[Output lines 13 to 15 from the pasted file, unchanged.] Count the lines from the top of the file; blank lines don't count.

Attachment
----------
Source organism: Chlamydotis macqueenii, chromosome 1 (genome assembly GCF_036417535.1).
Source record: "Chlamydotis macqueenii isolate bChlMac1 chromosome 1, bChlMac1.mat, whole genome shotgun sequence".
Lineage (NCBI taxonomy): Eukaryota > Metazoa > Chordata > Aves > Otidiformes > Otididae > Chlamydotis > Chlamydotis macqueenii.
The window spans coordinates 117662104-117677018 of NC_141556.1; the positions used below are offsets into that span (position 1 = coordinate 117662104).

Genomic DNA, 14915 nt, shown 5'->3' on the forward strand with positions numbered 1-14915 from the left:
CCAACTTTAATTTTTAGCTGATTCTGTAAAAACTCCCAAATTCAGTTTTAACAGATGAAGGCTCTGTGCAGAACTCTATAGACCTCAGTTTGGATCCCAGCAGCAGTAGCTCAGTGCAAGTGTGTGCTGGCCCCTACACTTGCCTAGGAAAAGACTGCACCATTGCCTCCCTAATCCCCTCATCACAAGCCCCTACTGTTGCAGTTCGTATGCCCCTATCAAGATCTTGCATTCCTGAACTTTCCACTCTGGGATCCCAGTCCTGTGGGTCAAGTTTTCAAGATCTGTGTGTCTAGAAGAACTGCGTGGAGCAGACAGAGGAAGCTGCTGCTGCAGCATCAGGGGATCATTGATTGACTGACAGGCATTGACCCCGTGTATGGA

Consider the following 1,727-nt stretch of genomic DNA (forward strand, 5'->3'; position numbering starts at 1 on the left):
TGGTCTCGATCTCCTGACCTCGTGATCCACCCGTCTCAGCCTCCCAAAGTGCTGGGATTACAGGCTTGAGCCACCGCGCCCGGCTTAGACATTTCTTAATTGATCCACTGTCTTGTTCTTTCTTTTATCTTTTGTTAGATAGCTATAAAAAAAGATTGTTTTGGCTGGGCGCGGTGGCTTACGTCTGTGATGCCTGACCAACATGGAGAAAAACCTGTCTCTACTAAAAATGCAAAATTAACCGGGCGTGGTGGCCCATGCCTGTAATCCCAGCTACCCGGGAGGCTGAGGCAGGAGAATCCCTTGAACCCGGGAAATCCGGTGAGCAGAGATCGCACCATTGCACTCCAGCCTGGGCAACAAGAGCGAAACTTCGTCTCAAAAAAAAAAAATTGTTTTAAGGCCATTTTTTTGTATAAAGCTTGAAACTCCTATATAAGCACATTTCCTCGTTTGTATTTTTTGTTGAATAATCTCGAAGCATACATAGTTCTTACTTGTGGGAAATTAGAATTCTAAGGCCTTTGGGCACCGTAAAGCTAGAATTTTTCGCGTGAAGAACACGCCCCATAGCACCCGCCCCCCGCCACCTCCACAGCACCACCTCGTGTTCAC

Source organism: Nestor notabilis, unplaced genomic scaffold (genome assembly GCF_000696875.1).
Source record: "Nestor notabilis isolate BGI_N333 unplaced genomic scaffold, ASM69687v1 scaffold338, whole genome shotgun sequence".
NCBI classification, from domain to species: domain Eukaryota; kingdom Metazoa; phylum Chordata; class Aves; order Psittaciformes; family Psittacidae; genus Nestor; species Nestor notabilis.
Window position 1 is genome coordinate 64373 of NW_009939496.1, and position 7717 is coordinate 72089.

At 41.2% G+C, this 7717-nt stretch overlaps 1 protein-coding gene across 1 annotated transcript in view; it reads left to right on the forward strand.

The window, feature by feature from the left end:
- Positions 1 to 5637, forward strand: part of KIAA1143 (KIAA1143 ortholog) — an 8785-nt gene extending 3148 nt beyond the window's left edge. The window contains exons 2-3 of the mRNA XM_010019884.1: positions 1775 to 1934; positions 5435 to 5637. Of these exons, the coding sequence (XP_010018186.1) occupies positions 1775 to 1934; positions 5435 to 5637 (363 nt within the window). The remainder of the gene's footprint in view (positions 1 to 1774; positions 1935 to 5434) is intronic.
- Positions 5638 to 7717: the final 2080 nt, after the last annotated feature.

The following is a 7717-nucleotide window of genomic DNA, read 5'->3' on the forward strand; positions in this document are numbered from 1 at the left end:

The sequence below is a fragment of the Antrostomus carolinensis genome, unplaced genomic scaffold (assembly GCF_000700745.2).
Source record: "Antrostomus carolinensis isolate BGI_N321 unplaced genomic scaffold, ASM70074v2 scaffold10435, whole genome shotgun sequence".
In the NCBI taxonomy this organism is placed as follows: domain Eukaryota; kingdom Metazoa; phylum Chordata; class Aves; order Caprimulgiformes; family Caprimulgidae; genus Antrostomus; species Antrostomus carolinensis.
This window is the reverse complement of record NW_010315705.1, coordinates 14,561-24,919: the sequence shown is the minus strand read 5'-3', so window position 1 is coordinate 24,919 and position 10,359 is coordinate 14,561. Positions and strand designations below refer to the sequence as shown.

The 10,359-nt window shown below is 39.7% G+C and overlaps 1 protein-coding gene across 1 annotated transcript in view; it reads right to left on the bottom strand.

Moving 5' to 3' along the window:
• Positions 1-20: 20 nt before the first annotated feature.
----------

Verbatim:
At 41.2% G+C, this 7717-nt stretch overlaps 1 protein-coding gene across 1 annotated transcript in view; it reads left to right on the forward strand.

The window, feature by feature from the left end:
- Positions 1 to 5637, forward strand: part of KIAA1143 (KIAA1143 ortholog) — an 8785-nt gene extending 3148 nt beyond the window's left edge. The window contains exons 2-3 of the mRNA XM_010019884.1: positions 1775 to 1934; positions 5435 to 5637. Of these exons, the coding sequence (XP_010018186.1) occupies positions 1775 to 1934; positions 5435 to 5637 (363 nt within the window). The remainder of the gene's footprint in view (positions 1 to 1774; positions 1935 to 5434) is intronic.